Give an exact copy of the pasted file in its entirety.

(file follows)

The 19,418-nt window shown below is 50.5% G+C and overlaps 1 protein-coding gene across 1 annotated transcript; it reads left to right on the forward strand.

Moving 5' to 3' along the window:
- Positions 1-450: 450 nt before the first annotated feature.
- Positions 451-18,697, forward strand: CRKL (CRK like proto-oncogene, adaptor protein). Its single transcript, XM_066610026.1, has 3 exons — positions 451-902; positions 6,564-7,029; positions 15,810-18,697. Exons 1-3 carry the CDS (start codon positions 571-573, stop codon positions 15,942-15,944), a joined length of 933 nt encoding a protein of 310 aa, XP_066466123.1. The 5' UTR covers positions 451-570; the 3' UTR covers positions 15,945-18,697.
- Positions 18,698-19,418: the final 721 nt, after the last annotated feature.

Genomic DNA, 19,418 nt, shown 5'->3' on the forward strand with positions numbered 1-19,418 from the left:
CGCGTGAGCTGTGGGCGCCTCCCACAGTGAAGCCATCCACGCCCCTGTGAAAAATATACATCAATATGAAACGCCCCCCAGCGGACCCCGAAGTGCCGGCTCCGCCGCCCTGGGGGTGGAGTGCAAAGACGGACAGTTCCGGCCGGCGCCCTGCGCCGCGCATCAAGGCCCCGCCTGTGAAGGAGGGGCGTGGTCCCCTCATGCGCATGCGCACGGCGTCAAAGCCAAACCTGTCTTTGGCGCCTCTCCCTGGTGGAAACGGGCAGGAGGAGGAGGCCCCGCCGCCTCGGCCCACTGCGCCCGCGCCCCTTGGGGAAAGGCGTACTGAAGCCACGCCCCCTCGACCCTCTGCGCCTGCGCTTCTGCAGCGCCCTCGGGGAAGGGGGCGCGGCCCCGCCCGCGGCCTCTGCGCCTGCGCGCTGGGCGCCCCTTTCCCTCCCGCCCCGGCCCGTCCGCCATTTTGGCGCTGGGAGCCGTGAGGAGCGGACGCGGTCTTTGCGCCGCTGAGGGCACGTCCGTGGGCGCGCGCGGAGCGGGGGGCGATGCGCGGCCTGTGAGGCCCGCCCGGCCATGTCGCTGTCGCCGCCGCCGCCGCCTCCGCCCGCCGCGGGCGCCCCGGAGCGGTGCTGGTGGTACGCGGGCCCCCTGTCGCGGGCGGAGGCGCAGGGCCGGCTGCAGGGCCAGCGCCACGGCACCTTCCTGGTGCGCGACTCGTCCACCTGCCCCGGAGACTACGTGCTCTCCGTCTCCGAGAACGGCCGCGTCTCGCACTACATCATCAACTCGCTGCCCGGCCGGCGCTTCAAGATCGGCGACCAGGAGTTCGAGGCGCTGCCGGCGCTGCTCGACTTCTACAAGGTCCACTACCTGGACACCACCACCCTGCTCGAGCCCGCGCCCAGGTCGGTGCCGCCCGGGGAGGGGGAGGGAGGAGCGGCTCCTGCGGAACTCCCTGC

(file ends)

The 19,418-nt window shown below is 50.5% G+C and overlaps 1 protein-coding gene across 1 annotated transcript; it reads left to right on the forward strand.

Moving 5' to 3' along the window:
- Positions 1-450: 450 nt before the first annotated feature.
- Positions 451-18,697, forward strand: CRKL (CRK like proto-oncogene, adaptor protein). Its single transcript, XM_066610026.1, has 3 exons — positions 451-902; positions 6,564-7,029; positions 15,810-18,697. Exons 1-3 carry the CDS (start codon positions 571-573, stop codon positions 15,942-15,944), a joined length of 933 nt encoding a protein of 310 aa, XP_066466123.1. The 5' UTR covers positions 451-570; the 3' UTR covers positions 15,945-18,697.
- Positions 18,698-19,418: the final 721 nt, after the last annotated feature.

Genomic DNA, 19,418 nt, shown 5'->3' on the forward strand with positions numbered 1-19,418 from the left:
CGCGTGAGCTGTGGGCGCCTCCCACAGTGAAGCCATCCACGCCCCTGTGAAAAATATACATCAATATGAAACGCCCCCCAGCGGACCCCGAAGTGCCGGCTCCGCCGCCCTGGGGGTGGAGTGCAAAGACGGACAGTTCCGGCCGGCGCCCTGCGCCGCGCATCAAGGCCCCGCCTGTGAAGGAGGGGCGTGGTCCCCTCATGCGCATGCGCACGGCGTCAAAGCCAAACCTGTCTTTGGCGCCTCTCCCTGGTGGAAACGGGCAGGAGGAGGAGGCCCCGCCGCCTCGGCCCACTGCGCCCGCGCCCCTTGGGGAAAGGCGTACTGAAGCCACGCCCCCTCGACCCTCTGCGCCTGCGCTTCTGCAGCGCCCTCGGGGAAGGGGGCGCGGCCCCGCCCGCGGCCTCTGCGCCTGCGCGCTGGGCGCCCCTTTCCCTCCCGCCCCGGCCCGTCCGCCATTTTGGCGCTGGGAGCCGTGAGGAGCGGACGCGGTCTTTGCGCCGCTGAGGGCACGTCCGTGGGCGCGCGCGGAGCGGGGGGCGATGCGCGGCCTGTGAGGCCCGCCCGGCCATGTCGCTGTCGCCGCCGCCGCCGCCTCCGCCCGCCGCGGGCGCCCCGGAGCGGTGCTGGTGGTACGCGGGCCCCCTGTCGCGGGCGGAGGCGCAGGGCCGGCTGCAGGGCCAGCGCCACGGCACCTTCCTGGTGCGCGACTCGTCCACCTGCCCCGGAGACTACGTGCTCTCCGTCTCCGAGAACGGCCGCGTCTCGCACTACATCATCAACTCGCTGCCCGGCCGGCGCTTCAAGATCGGCGACCAGGAGTTCGAGGCGCTGCCGGCGCTGCTCGACTTCTACAAGGTCCACTACCTGGACACCACCACCCTGCTCGAGCCCGCGCCCAGGTCGGTGCCGCCCGGGGAGGGGGAGGGAGGAGCGGCTCCTGCGGAACTCCCTGC